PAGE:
Yum! Brands is Using Omnichannel to Turn KFC and Pizza Hut RED
RED stands for Relevant, Easy, and Distinctive, and surely represents three core goals for most brands.
"RED brands have something that other brands don't have," said Yum! Brands CEO, Greg Creed. "They have something really powerful. Non-RED brands are mirrors. What's a mirror brand? A mirror brand is just a brand that reflects whatever they hear from their customer, whatever they hear is happening in society. But you don't actually have any soul as a mirror brand. You just waft wherever the consumer insights are telling you to go."
RED brands, on the other hand, are more like magnets. They understand themselves and their customers and this draws people towards them. They understand what customers need to make their lives better or simpler and can provide those solutions.
However, when a business has long held a reputation as a brick and mortar experience, it can be difficult for them to achieve these goals in the digital age. This is especially true of restaurant brands who are known for being predominantly dine-in experiences rather than for takeaway.
Two such brands include KFC and Pizza Hut - both owned by parent company, Yum! Brands, itself a subsidiary of PepsiCo - which are now looking to use omnichannel strategies to break free of their dine-in reputations.
The world-famous fried chicken brand is embracing omnichannel through digital marketing and in new technology-powered customer experiences. One little quirk of the marketing side of this is that the official KFC Twitter account only follows eleven other profiles - the five Spice Girls, and six people called Herb.
It's little touches like this which spark imagination and joy in audiences and helps build a strong digital reputation for brands.
"In terms of digital and technology, it goes a lot more than just the consumer interface," continues Creed. "With the data that we've got and the knowledge that we have on digital, it's allowed us to make our marketing much more effective. Globally, we've got a very sophisticated team of tech-savvy marketers and they're applying their knowledge on digital and data in different ways."
When it comes to tangible customer experiences, however, KFC has been experimenting with many initiatives designed to make it easier for customers to enjoy the company's signature fried chicken outside of the restaurant environment.
From click and collect and self-serve kiosks to app-powered delivery services, KFC is determined to boost the digital availability of its products.
"This largely started out with install through the old convenience way of drive thru, but today is much more through things like kiosks," said Creed. "But more and more it's about home delivery and click-and-collect. Given the scale that we have our ambition is to become an omnichannel global powerhouse."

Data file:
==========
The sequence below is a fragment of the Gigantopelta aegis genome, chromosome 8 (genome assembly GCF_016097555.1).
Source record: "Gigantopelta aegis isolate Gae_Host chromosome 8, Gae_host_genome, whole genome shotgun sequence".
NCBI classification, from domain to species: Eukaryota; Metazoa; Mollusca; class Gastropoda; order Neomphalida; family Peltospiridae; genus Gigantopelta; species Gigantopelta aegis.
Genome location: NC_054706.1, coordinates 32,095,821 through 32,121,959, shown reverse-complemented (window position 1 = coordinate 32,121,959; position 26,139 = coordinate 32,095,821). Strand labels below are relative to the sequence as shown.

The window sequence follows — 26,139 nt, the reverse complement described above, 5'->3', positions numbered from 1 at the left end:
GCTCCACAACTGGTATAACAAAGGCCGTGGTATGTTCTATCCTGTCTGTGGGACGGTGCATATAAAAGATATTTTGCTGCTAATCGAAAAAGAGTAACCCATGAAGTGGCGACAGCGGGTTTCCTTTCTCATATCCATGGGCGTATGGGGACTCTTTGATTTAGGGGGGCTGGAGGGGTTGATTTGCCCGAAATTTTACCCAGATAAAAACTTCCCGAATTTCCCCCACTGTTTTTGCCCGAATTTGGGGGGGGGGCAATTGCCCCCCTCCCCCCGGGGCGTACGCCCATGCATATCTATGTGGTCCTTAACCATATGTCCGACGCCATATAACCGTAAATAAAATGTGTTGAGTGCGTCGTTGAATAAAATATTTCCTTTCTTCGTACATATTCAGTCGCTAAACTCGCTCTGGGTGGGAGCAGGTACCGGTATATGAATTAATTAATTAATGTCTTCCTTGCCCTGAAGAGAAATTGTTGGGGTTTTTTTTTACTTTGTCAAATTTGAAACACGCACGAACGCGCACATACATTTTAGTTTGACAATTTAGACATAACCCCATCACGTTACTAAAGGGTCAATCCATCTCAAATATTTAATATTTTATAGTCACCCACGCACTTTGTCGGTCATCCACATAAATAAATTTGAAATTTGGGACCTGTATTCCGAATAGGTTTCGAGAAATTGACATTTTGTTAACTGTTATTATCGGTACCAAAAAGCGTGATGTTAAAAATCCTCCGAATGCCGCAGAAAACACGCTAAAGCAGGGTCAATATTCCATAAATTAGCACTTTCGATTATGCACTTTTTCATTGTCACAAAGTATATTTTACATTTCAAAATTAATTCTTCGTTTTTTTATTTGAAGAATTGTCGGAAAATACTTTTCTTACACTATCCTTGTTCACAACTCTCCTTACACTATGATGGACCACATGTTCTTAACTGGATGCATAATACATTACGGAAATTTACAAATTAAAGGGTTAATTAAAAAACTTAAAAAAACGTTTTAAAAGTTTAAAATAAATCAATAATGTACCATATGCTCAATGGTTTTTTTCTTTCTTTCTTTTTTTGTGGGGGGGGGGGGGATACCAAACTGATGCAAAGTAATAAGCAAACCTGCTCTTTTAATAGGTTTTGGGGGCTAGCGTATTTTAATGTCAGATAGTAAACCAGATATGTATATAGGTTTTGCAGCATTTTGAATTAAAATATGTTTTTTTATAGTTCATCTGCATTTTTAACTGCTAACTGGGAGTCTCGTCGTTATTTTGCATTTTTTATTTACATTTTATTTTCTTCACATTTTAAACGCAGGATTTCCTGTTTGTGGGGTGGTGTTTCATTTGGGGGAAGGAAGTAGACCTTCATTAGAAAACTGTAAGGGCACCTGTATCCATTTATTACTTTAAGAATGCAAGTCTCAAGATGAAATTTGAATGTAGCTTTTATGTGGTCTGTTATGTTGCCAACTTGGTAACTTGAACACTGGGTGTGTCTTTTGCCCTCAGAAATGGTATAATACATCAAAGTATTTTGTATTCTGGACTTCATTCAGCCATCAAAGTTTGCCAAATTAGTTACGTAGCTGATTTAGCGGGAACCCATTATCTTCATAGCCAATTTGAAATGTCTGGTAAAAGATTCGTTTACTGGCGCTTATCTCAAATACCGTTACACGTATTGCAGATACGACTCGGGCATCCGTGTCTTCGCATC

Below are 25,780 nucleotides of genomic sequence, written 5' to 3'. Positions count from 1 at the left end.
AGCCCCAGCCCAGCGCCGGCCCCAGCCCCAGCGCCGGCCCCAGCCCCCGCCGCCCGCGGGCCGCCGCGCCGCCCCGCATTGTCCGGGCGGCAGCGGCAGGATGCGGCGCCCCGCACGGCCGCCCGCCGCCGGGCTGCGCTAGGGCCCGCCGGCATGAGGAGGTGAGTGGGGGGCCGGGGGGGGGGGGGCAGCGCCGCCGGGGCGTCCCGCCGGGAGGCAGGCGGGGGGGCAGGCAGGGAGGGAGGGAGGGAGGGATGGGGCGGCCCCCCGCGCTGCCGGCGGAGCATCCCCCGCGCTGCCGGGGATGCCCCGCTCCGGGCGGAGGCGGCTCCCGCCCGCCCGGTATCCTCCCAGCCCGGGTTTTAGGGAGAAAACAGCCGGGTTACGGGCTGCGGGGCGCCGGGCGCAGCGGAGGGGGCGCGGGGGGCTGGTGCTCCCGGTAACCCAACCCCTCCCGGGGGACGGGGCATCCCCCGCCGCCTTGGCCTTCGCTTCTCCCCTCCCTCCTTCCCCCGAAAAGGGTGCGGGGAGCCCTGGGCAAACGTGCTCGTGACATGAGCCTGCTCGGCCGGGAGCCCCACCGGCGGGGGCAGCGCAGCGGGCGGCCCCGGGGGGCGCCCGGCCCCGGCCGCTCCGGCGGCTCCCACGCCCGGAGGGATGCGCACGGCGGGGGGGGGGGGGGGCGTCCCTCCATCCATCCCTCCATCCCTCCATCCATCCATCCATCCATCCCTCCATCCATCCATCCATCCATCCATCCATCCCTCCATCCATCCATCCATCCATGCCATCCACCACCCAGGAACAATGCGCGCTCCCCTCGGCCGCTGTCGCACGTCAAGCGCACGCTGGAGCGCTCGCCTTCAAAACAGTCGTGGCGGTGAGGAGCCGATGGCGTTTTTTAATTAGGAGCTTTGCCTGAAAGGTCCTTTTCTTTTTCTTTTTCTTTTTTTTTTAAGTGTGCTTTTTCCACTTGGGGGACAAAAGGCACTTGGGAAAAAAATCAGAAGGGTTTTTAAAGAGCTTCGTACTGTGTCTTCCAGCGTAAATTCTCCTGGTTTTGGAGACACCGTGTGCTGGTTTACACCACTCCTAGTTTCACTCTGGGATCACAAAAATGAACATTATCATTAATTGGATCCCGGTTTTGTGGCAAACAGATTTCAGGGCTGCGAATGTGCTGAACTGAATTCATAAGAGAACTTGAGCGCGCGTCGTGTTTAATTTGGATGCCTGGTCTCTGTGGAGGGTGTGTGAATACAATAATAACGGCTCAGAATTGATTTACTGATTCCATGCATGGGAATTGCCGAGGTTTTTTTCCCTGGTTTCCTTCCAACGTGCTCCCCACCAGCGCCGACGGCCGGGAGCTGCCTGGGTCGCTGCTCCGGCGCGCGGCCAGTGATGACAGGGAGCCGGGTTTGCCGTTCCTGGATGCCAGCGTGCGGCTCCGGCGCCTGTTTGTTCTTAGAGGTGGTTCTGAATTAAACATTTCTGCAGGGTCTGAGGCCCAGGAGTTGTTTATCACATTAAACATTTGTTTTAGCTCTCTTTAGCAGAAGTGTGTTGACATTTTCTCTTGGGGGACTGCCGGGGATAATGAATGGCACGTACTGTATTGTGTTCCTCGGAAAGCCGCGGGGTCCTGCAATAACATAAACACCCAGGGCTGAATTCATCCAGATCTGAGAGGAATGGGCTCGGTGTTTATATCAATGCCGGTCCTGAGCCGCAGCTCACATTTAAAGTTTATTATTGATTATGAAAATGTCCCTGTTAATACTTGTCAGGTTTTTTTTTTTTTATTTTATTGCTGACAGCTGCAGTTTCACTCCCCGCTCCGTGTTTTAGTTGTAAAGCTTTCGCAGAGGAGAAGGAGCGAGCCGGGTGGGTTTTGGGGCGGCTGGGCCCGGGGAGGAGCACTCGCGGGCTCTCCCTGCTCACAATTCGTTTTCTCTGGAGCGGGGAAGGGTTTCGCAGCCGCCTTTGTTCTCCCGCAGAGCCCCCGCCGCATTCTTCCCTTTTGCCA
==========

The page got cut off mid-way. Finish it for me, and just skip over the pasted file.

Ironically, in its relatively short history, Pizza Hut has gone through a lot of trouble to brand itself as a dining experience rather than - as is traditional for pizza restaurants - a takeaway focussed brand. The company even briefly considered dropping the pizza from its name altogether and becoming "Pasta Hut," but the idea was voted down by customers.
The thing that's hanging over all of us is our dine-in business," said Creed. "This creates some challenges and also creates some opportunities. Even though we have over 6,000 delivery points of distribution in the US, people still don't necessarily associate us with delivery. And the dine-in, the red-roof legacy, I think certainly has something to do with that. But continued investment in value and making sure we're putting delivery in digital online, I think will help this."
In part strong-armed into action by the disruption of third-party delivery options such as Deliveroo, Pizza Hut has recently announced the acquisition of the Quick Order platform. Pizza Hut has been partnered with Quick Order for some time now, but the feeling is that by bringing the platform under its wing, the restaurant chain can better align it with its brand and goals.
Pizza Hut has a lot of work to do to shed its reputation as a dine-in only experience. However, with the Quick Order acquisition and a new philosophy on digital marketing, ordering, and delivery, Pizza Hut stands a good chance of continuing to succeed in an omnichannel marketplace.
"The Pizza Hut brand has been built and started with the legacy of being a dine-in full service restaurant concept," concluded Creed. "We know that going forward we will unlock the true potential of this brand by delivering on a modern pizza delivery experience to our customers. That growth will be unlocked when we make our brand more distinctive and relevant by making it easier for our customers to access a better pizza. We have to make it easier for our customers to access that better pizza experience."
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